The way we traditionally perceive money is, at its root, misguided, as money is what allows humans to experience value.
The Root Of All Evil
For my entire life, to the best of my memory, I can recall one persistent narrative:
“For the love of money is the root of all evil, therefore selfishness must be the seed.” — M. D. Birmingham (which is a take on the quote from 1 Timothy 6:10).
In the most recent decade of my time among the living, I have learned how this belief is wildly misguided. Allow me to defend my reasonings why.
The Ultimate Currency
In the grand scheme of things, money has played a massively important role in the development and progress of history. From the use of seashells as a “money” to the gold coins of Rome or the first fiat currency — the jiaozi of the Song Dynasty in China — to the U.S. dollar today, money has played a pivotal role for humanity.
What money has done, what made it so revolutionary, was that it allowed our species to give physical form to our time and our energy.
Please, take the time to consider that thought.
The passage of time is one thing that we can never get back. Once it has been spent, there’s no refund. Time is the ultimate currency, forever passing without the ability to return to a prior moment: ever passing, ever spent, ultimately and unequivocally finite.
Whether you go to work every day or you have a hobby that allows you to make a profit from your efforts , you are monetizing your time and your effort that was invested into that job or hobby. That’s precisely what a wage or salary represents — the opportunity cost for your time. Every hour that you sacrifice to a job, you make a decision that the time you sacrifice is worth the monetary exchange you earn in return.
Let me make this clear: A wage is a trade, where you determine that your time is worth the amount you are being compensated for. Whether that amount seems low or high, that’s something you have to tackle as an individual. But, typically, individuals earn what their time is worth in accordance with multiple factors: skill/capability, specific knowledge, expertise, network connections, wisdom, and so on. All of those qualifications represent an amount of time that was invested by the individual. Time, again, is the actual currency.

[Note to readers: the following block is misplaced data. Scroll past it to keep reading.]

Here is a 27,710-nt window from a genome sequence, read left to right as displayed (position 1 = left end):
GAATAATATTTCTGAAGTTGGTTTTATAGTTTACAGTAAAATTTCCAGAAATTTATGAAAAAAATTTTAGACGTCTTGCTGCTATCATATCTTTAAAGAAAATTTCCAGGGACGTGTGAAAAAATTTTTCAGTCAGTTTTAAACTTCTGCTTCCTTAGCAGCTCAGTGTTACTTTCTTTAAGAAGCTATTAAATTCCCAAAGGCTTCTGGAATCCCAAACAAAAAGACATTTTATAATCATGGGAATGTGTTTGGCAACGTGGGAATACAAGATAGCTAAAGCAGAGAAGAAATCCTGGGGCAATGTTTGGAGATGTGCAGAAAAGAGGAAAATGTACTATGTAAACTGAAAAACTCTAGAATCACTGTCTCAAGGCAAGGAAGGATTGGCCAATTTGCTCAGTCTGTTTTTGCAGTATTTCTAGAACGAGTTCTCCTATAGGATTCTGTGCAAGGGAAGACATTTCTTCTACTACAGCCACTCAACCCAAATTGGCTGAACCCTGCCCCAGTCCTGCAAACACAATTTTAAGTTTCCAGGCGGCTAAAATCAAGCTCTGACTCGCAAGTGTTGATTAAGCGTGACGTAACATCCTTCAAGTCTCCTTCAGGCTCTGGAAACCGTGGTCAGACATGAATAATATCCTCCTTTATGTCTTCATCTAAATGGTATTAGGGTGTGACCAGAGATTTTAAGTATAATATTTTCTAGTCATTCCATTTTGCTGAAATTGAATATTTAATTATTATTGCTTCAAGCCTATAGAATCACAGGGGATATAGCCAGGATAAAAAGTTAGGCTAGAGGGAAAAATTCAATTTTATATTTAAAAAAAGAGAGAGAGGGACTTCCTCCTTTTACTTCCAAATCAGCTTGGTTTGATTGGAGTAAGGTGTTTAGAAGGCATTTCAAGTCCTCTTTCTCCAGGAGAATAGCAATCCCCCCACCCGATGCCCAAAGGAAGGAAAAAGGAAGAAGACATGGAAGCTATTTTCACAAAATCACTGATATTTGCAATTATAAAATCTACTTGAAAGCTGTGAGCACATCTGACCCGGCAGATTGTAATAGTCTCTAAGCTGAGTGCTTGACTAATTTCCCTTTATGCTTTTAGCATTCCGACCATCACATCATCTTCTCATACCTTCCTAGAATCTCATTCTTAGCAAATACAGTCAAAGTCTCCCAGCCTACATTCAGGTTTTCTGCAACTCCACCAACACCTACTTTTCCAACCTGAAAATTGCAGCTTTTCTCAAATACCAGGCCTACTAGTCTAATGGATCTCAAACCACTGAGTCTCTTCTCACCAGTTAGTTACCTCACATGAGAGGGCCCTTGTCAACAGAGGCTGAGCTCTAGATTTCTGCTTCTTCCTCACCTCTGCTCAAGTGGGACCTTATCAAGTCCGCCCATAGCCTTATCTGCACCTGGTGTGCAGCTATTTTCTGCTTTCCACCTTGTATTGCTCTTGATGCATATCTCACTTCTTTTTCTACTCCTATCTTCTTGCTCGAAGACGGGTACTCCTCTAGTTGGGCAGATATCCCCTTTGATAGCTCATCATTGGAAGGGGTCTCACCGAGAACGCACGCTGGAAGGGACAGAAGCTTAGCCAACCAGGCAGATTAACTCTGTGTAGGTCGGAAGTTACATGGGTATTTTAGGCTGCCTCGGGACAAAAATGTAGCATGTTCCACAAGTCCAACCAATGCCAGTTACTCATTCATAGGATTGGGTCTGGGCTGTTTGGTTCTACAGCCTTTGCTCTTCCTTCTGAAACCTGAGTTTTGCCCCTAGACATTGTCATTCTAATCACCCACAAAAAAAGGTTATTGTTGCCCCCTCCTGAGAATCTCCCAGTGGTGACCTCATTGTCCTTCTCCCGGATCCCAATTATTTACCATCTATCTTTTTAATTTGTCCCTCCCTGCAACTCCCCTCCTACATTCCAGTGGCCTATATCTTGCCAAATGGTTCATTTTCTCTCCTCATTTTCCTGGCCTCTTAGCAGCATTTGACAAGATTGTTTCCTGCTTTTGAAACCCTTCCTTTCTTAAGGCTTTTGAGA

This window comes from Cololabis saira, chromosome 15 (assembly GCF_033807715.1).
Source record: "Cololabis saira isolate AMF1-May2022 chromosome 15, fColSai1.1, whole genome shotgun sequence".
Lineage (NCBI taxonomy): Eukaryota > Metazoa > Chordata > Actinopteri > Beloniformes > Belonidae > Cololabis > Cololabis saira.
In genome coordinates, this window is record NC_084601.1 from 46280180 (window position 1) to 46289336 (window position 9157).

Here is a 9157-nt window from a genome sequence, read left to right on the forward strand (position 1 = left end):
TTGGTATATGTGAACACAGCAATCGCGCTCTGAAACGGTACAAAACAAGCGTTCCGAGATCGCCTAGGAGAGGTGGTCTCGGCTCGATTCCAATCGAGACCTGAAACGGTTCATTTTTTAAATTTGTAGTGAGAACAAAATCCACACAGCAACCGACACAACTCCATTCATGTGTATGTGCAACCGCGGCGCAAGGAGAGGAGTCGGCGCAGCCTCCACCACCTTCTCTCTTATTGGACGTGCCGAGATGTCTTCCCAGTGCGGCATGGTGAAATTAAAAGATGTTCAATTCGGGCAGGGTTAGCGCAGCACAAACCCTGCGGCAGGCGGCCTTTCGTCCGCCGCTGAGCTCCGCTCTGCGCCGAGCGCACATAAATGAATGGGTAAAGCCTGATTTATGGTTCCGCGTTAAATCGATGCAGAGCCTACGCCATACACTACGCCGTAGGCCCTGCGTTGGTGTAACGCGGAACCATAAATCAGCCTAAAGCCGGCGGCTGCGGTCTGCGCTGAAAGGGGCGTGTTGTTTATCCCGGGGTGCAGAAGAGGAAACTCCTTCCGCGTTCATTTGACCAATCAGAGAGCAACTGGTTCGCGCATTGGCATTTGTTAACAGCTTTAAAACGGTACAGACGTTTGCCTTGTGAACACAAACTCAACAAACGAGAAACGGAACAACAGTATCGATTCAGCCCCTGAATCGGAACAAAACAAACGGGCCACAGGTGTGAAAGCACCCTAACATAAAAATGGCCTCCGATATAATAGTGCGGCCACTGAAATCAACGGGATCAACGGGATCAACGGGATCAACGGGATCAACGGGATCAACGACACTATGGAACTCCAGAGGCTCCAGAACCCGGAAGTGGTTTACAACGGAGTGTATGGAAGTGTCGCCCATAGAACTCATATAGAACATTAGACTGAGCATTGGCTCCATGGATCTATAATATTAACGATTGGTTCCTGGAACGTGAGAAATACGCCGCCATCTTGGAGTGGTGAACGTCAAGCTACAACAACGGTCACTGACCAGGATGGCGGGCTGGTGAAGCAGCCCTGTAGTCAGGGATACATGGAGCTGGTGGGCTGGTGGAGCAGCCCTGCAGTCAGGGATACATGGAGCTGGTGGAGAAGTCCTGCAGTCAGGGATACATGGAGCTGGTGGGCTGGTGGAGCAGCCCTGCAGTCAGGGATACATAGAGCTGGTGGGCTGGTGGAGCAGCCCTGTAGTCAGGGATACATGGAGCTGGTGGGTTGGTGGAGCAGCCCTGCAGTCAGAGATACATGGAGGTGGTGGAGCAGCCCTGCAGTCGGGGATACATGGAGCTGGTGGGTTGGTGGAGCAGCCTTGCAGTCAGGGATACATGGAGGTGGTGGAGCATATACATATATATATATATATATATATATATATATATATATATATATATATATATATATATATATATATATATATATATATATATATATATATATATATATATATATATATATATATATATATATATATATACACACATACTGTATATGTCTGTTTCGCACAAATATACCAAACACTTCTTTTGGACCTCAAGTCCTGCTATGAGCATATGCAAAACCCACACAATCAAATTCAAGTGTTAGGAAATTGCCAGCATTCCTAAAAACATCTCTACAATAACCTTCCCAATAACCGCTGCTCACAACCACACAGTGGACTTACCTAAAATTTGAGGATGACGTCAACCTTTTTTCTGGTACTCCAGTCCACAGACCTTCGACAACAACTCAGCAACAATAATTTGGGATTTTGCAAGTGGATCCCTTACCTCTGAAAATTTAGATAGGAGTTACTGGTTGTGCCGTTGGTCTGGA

By giving our time an exchangeable vehicle in the form of money, or purchasing power, we made it possible for our species to exchange our own time for the time of another’s. Where you may spend hours of your day to produce a tool to be used, let’s say an axe, you may then sell this axe to another for money, where you then go and use that money to purchase bread — which would have required effort on your part to produce yourself (not to mention the time and energy required to spend learning, failing and refining the process to produce said good).
Love For Money
So, I propose a … philosophical, maybe even spiritual question:
If money is “the root of all evil,” but money is simply a representation of our time, what does that make of us and our use of time?
Money is not the root of all evil. Money is a tool just like the axe. A tool is purely neutral; it has no philosophical or moral allegiance.
Therefore, if money is neutral, then the root of evil has to lie elsewhere, not within the vehicle with which we give our desires physical realization.
Appreciating money is to appreciate time or rather, the appreciation of efficient time expenditure. Saving money is to park your expended time for a larger purchase at a later date or to allocate funds in case of an unforeseeable expenditure or emergency. Whereas investing money is to sacrifice immediate gratification of a purchase and to risk providing funds to another individual/group, allowing them to use your money (ergo, time) to act out their plans or business, in exchange for a greater return on your initial investment in the future.
Money is not evil. Money is time. What matters is how we choose to spend it.
Whether you choose to spend your time, save it or invest it … one variable is necessary.
You have to trust that your time is in good hands, ergo, the money that you choose to measure your time in must be free from risk of debasement, seizure, censorship or fraudulence.
Otherwise, a large portion of your precious time must be sacrificed to protecting your funds — your precious accumulated time. Those that rather not spend that time, spend the funds to compensate another for strategies and vehicles that protect their purchasing power from the forces of inflation and/or debasement.
Enter bitcoin, stage left.
A force of human ingenuity, bitcoin protects hodlers’ time by providing a vehicle that is censorship resistant, unseizable, easily transportable, liquid and tradeable globally 24 hours a day, 7 days per week, 365 days per year. No breaks. No CEO. Maintained by the People.
Maintained by a flotilla of free-agent developers that work night and day, sacrificing their precious time to ensure the open-source network continues to provide services that so many across the globe have come to trust and compensated by the community (donations made by individuals, organizations and corporations that consider themselves members of the Bitcoin Legion).
It is of my opinion that if you truly value your time, then you must measure your time in a money worthy of trust. Bitcoin is the most logical vehicle to protect time value.
I trust Bitcoin.
*P.S. Big thanks to Orville, for your input, for being one of my most avid readers, and for being a good friend.
This is a guest post by Mike Hobart. Opinions expressed are entirely their own and do not necessarily reflect those of BTC, Inc. or Bitcoin Magazine.